In recent years, machine tool OEMs have completely transformed CNC turning centers through the application of several advanced technologies. Whether it's ultradense synthetic machine beds, faster rapid traverse and acceleration rates, integrated spindle motor spindles or powerful multi-tasking capabilities, nearly every feature of these machines has changed. There’s just one major exception. More often than not, OEM machine builders equip these modern high-performance turning machines with outdated chuck technology – as old as 60 years – and it’s quickly becoming the component that holds back a machine’s true potential.
The integrated spindle motors in today’s turning centers have dispensed with the belt-driven motors of old in favor of motors that can instantly produce the torque needed to ramp up from zero to full acceleration. The latest lathes from top OEMs can reach thousands of rotations per minute in less than a second and rapid traverse acceleration is increasingly reaching and surpassing 1 G, all of which exerts enormous forces on a machine’s chuck. And, with an old, often heavier chuck on the end of the spindle, shops have great difficulty reaching those top speeds.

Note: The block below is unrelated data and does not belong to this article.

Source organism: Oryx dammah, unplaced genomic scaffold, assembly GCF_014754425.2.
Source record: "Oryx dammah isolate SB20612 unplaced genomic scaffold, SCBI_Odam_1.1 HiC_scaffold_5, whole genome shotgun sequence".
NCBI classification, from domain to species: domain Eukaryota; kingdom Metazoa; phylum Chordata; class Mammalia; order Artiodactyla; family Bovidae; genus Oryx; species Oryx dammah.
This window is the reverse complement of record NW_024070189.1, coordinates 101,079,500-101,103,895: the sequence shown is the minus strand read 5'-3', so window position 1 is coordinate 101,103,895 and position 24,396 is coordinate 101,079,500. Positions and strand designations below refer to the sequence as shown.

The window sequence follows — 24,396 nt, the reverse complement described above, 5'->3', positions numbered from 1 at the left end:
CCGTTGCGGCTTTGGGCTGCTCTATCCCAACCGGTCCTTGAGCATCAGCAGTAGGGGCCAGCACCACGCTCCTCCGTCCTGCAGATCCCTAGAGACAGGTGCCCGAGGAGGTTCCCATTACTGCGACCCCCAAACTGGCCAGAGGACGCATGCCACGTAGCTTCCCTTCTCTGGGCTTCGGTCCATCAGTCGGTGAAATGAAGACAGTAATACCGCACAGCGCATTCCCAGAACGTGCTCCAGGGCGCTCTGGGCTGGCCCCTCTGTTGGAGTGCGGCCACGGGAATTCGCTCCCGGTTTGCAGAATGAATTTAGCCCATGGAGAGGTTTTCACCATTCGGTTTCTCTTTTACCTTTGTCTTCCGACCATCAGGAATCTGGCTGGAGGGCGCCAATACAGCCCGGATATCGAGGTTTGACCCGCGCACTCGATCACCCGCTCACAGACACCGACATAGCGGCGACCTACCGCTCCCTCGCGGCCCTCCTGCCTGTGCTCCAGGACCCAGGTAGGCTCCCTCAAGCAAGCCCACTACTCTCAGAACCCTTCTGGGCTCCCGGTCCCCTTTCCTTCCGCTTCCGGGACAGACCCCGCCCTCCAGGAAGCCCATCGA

At the same time, modern cutting tools enable far greater speeds, feeds and surface footage for material removal rates several times greater than the simple tools of old. And to take full advantage of these tools, cutting tool OEMs recommend new cutting strategies that require exceptional clamping force on the part of the machine chuck. The latest turning tools can even be used “backwards,” creating cutting forces that want to pull a workpiece away from the chuck instead of toward it. This cycle-time-reducing machining strategy places even more emphasis on a turning machine chuck’s level of strength and holding power to ensure both safety and accuracy.
Of course, the clamping strength of a given chuck isn’t the only critical factor. Setup time has become central to production optimization with today’s high-mix/low-volume production environments. When a shop has to handle dozens of jobs per day instead of focusing on mass production for a few jobs, every second between machining cycles counts.
Likewise, just-in-time (JIT) manufacturing has made “excess inventory” a dirty word, which complicates turning operations for shops that need to perform multiple setups per day for shorter-run jobs. Even if you have the best setup operator in the industry, it still may take him or her over 15 minutes to adjust the jaws with serrations and t-nuts.
Quick-change jaw technology, which has been around for decades, solves many of these time-consuming set-up problems. But OEMs from across the broad manufacturing industry have been slow to respond to the additional need for equally advanced chucks for their advanced machines, tools and cutting strategies. However, one workholding OEM realized that yesterday’s chucks were in dire need of redesign and developed a new chuck with all the features that shops need to get the most out of their powerful new turning machines.